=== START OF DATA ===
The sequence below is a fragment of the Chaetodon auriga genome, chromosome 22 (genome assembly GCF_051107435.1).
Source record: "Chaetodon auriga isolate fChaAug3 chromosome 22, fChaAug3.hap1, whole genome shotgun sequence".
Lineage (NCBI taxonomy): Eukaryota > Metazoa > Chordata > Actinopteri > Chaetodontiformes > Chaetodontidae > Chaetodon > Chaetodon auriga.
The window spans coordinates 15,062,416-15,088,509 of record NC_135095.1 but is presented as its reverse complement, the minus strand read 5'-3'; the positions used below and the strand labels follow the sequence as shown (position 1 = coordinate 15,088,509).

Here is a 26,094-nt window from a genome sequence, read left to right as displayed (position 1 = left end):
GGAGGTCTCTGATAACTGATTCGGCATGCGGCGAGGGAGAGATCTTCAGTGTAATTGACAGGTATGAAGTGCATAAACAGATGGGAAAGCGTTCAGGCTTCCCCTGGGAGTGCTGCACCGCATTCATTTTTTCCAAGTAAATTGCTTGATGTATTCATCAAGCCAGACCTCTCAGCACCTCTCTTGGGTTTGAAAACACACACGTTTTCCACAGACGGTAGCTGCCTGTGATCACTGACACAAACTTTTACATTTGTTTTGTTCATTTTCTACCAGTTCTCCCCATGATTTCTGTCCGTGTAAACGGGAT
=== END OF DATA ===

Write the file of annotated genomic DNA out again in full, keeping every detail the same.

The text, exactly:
The sequence below is a fragment of the Chaetodon auriga genome, chromosome 22 (genome assembly GCF_051107435.1).
Source record: "Chaetodon auriga isolate fChaAug3 chromosome 22, fChaAug3.hap1, whole genome shotgun sequence".
Lineage (NCBI taxonomy): Eukaryota > Metazoa > Chordata > Actinopteri > Chaetodontiformes > Chaetodontidae > Chaetodon > Chaetodon auriga.
The window spans coordinates 15,062,416-15,088,509 of record NC_135095.1 but is presented as its reverse complement, the minus strand read 5'-3'; the positions used below and the strand labels follow the sequence as shown (position 1 = coordinate 15,088,509).

Here is a 26,094-nt window from a genome sequence, read left to right as displayed (position 1 = left end):
GGAGGTCTCTGATAACTGATTCGGCATGCGGCGAGGGAGAGATCTTCAGTGTAATTGACAGGTATGAAGTGCATAAACAGATGGGAAAGCGTTCAGGCTTCCCCTGGGAGTGCTGCACCGCATTCATTTTTTCCAAGTAAATTGCTTGATGTATTCATCAAGCCAGACCTCTCAGCACCTCTCTTGGGTTTGAAAACACACACGTTTTCCACAGACGGTAGCTGCCTGTGATCACTGACACAAACTTTTACATTTGTTTTGTTCATTTTCTACCAGTTCTCCCCATGATTTCTGTCCGTGTAAACGGGAT